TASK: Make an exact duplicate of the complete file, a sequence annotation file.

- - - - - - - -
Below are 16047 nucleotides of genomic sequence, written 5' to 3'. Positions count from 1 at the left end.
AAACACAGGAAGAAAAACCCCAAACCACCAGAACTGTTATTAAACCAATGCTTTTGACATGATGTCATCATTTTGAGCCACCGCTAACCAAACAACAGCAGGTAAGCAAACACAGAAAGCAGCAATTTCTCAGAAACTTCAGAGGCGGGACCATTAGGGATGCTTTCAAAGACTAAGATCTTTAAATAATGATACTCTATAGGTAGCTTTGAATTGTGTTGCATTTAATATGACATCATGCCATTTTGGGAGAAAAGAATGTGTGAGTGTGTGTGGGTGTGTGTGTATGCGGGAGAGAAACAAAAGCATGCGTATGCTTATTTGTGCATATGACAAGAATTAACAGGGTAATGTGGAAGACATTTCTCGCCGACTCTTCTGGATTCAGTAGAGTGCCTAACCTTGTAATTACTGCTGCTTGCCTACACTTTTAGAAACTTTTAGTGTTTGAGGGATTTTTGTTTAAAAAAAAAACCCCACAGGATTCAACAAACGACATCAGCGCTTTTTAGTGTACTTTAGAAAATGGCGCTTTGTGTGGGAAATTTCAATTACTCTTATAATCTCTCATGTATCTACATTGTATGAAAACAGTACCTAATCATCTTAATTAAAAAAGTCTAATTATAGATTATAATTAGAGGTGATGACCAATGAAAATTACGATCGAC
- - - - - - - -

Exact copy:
Below are 16047 nucleotides of genomic sequence, written 5' to 3'. Positions count from 1 at the left end.
AAACACAGGAAGAAAAACCCCAAACCACCAGAACTGTTATTAAACCAATGCTTTTGACATGATGTCATCATTTTGAGCCACCGCTAACCAAACAACAGCAGGTAAGCAAACACAGAAAGCAGCAATTTCTCAGAAACTTCAGAGGCGGGACCATTAGGGATGCTTTCAAAGACTAAGATCTTTAAATAATGATACTCTATAGGTAGCTTTGAATTGTGTTGCATTTAATATGACATCATGCCATTTTGGGAGAAAAGAATGTGTGAGTGTGTGTGGGTGTGTGTGTATGCGGGAGAGAAACAAAAGCATGCGTATGCTTATTTGTGCATATGACAAGAATTAACAGGGTAATGTGGAAGACATTTCTCGCCGACTCTTCTGGATTCAGTAGAGTGCCTAACCTTGTAATTACTGCTGCTTGCCTACACTTTTAGAAACTTTTAGTGTTTGAGGGATTTTTGTTTAAAAAAAAAACCCCACAGGATTCAACAAACGACATCAGCGCTTTTTAGTGTACTTTAGAAAATGGCGCTTTGTGTGGGAAATTTCAATTACTCTTATAATCTCTCATGTATCTACATTGTATGAAAACAGTACCTAATCATCTTAATTAAAAAAGTCTAATTATAGATTATAATTAGAGGTGATGACCAATGAAAATTACGATCGAC